I was in London on Friday for the latest progress meeting of the SysMIC project. It’s a project funded by the BBSRC as a resource for members of its research community: from graduates beginning their career through to established researchers wishing to improve their skills in mathematical and systems biology.

Here’s the course syllabus. There’s also an overview of how SysMIC connects to the BBSRC’s new doctoral training programmes (SysMIC briefing for DTP students – Word file).

At the moment it’s being ‘road-tested’ by some early adopter PhD students (and by me, the only member of the team with what might be classed as ‘rusty’ mathematical skills). At the end of our meeting, we wandered over to the computing lab to chat to these students, who all seemed to be engaging really well. It goes live to registered members of the BBSRC research community in January 2013 – the first cohort of students are PhD students in the new Doctoral Training Partnerships.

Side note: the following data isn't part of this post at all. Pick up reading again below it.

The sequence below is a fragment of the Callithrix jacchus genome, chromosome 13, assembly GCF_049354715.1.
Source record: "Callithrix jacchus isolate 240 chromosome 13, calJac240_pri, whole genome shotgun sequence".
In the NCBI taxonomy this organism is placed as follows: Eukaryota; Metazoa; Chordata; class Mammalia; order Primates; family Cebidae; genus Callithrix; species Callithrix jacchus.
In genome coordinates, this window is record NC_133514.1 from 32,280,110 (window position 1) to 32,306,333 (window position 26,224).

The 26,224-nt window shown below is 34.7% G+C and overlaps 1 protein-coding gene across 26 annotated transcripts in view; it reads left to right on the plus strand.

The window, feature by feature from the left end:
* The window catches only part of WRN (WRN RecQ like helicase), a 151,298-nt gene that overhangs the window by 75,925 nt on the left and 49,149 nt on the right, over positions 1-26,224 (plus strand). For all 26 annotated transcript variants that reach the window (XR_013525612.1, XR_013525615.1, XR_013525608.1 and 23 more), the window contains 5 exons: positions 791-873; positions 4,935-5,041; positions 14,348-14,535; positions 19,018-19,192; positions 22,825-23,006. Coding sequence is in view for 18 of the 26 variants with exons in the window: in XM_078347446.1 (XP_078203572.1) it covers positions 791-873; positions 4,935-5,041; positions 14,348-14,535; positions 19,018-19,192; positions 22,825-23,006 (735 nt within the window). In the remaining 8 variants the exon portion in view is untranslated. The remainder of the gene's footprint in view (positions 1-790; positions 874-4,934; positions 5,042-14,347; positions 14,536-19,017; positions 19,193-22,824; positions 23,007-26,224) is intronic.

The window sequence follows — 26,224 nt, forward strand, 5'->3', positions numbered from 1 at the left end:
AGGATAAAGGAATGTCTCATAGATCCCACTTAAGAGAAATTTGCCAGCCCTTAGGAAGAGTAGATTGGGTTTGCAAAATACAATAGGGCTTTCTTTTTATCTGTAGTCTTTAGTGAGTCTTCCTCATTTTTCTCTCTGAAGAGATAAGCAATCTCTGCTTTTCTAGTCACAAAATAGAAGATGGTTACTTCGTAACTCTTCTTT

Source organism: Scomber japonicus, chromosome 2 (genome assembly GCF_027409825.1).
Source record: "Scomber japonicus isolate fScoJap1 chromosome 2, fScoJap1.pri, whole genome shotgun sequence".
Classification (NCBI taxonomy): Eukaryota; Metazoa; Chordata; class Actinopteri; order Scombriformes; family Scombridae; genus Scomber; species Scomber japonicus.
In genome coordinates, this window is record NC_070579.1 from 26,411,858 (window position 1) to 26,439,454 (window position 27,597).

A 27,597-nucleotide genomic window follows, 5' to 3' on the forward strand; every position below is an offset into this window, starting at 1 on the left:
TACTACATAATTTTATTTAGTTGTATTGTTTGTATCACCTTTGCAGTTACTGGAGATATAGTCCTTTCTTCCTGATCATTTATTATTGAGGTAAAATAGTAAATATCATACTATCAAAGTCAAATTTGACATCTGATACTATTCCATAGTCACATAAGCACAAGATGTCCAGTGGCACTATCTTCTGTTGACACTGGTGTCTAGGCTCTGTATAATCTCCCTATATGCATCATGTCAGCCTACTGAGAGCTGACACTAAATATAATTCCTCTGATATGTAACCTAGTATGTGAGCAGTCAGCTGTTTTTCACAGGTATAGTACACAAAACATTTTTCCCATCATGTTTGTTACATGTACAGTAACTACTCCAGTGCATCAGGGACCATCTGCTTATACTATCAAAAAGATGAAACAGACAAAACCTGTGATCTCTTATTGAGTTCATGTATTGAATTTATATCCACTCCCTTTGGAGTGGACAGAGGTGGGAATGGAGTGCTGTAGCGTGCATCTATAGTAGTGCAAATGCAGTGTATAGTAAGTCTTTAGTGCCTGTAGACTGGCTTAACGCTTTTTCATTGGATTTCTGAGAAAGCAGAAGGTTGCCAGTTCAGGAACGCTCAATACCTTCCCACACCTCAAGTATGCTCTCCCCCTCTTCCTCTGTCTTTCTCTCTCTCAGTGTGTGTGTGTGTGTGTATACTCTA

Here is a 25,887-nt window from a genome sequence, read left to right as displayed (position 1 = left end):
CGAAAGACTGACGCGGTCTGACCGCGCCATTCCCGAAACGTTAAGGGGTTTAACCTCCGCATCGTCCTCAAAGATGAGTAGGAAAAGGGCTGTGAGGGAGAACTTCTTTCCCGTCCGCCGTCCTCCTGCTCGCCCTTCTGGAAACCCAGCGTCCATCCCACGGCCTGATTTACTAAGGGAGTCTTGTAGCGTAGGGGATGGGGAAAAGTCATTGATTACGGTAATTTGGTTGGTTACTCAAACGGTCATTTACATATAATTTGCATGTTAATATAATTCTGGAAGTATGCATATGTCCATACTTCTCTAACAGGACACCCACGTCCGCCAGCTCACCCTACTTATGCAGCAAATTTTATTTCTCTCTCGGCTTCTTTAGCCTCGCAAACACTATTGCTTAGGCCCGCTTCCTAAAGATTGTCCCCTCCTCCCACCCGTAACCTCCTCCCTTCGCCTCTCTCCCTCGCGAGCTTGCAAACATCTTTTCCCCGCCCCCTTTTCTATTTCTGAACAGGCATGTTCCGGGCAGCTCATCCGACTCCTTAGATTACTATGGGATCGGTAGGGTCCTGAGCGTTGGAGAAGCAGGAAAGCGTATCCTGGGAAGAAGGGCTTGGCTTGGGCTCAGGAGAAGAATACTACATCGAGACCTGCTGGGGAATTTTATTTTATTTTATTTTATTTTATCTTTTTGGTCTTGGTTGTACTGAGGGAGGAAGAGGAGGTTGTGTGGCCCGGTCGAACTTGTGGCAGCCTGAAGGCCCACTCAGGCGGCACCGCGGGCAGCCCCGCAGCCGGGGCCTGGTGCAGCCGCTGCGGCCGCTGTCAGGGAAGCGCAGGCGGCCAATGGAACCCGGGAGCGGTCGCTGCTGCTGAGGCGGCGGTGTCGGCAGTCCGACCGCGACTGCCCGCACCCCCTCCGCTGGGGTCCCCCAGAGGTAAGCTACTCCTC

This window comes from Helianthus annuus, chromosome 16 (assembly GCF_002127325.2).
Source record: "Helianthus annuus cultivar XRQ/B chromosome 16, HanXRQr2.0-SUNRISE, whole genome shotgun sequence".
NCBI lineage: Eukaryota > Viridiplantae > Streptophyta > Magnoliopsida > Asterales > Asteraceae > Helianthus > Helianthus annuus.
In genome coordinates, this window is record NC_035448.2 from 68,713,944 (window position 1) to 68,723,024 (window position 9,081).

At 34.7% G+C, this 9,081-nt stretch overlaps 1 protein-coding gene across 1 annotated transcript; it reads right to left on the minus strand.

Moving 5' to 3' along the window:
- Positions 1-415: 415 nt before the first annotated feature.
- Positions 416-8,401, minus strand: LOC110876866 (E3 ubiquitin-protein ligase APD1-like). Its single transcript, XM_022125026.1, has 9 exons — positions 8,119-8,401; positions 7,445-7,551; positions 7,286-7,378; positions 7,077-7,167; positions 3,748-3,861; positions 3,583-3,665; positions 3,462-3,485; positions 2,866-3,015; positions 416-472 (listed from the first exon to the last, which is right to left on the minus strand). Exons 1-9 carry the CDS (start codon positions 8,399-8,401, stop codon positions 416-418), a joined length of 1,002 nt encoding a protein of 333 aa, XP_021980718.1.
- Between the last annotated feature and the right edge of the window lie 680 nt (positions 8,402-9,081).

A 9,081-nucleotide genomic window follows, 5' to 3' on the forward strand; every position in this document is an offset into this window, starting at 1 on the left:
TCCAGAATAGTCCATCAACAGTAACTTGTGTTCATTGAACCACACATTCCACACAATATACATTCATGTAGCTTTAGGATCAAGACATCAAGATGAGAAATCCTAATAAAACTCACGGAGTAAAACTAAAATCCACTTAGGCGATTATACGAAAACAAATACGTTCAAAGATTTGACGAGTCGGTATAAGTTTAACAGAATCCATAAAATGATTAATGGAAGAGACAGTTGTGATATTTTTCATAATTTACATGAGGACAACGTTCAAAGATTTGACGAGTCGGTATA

I tend to focus more on the mathematical aspects of SysMIC: partly this reflects applications of this kind of training in the biological sciences, and partly because I perceive a rather changeable definition of ‘Systems Biology’. I prefer to think in terms of developing models and using those in a predictive way to design and interpret experiments (my own definition of Systems Biology would be of mathematical modelling that integrates multiple and diverse data sources to model complex systems).

I’m working through the material that’s been prepared so far, and having fun with MatLab, the mathematics platform we chose for SysMIC, and while I have to say I’ve yet to move on to anything mathematically serious, I can see how a more mathematical approach could benefit my own research.